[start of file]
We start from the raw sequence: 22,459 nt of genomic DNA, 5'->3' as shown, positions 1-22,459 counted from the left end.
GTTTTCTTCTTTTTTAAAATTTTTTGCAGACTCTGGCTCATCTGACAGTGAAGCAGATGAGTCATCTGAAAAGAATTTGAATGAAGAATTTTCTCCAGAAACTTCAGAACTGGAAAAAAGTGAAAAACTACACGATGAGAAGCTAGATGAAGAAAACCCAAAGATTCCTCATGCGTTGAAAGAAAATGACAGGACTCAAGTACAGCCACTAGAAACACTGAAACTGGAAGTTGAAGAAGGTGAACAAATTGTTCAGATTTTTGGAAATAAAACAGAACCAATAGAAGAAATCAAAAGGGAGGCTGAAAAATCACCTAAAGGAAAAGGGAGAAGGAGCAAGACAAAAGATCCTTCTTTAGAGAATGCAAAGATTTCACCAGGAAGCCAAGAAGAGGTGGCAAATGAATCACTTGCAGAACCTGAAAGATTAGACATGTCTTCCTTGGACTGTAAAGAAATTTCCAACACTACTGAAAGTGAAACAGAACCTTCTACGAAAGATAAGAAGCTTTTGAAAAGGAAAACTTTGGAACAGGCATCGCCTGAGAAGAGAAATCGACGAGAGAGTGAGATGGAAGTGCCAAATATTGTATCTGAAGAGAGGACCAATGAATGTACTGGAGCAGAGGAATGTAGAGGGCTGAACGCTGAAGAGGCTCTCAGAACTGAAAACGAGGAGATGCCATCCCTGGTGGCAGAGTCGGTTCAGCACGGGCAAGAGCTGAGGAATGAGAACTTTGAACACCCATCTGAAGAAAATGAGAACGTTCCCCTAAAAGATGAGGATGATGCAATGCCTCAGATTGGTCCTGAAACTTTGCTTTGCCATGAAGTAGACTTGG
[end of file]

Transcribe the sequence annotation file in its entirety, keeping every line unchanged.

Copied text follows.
We start from the raw sequence: 22,459 nt of genomic DNA, 5'->3' as shown, positions 1-22,459 counted from the left end.
GTTTTCTTCTTTTTTAAAATTTTTTGCAGACTCTGGCTCATCTGACAGTGAAGCAGATGAGTCATCTGAAAAGAATTTGAATGAAGAATTTTCTCCAGAAACTTCAGAACTGGAAAAAAGTGAAAAACTACACGATGAGAAGCTAGATGAAGAAAACCCAAAGATTCCTCATGCGTTGAAAGAAAATGACAGGACTCAAGTACAGCCACTAGAAACACTGAAACTGGAAGTTGAAGAAGGTGAACAAATTGTTCAGATTTTTGGAAATAAAACAGAACCAATAGAAGAAATCAAAAGGGAGGCTGAAAAATCACCTAAAGGAAAAGGGAGAAGGAGCAAGACAAAAGATCCTTCTTTAGAGAATGCAAAGATTTCACCAGGAAGCCAAGAAGAGGTGGCAAATGAATCACTTGCAGAACCTGAAAGATTAGACATGTCTTCCTTGGACTGTAAAGAAATTTCCAACACTACTGAAAGTGAAACAGAACCTTCTACGAAAGATAAGAAGCTTTTGAAAAGGAAAACTTTGGAACAGGCATCGCCTGAGAAGAGAAATCGACGAGAGAGTGAGATGGAAGTGCCAAATATTGTATCTGAAGAGAGGACCAATGAATGTACTGGAGCAGAGGAATGTAGAGGGCTGAACGCTGAAGAGGCTCTCAGAACTGAAAACGAGGAGATGCCATCCCTGGTGGCAGAGTCGGTTCAGCACGGGCAAGAGCTGAGGAATGAGAACTTTGAACACCCATCTGAAGAAAATGAGAACGTTCCCCTAAAAGATGAGGATGATGCAATGCCTCAGATTGGTCCTGAAACTTTGCTTTGCCATGAAGTAGACTTGG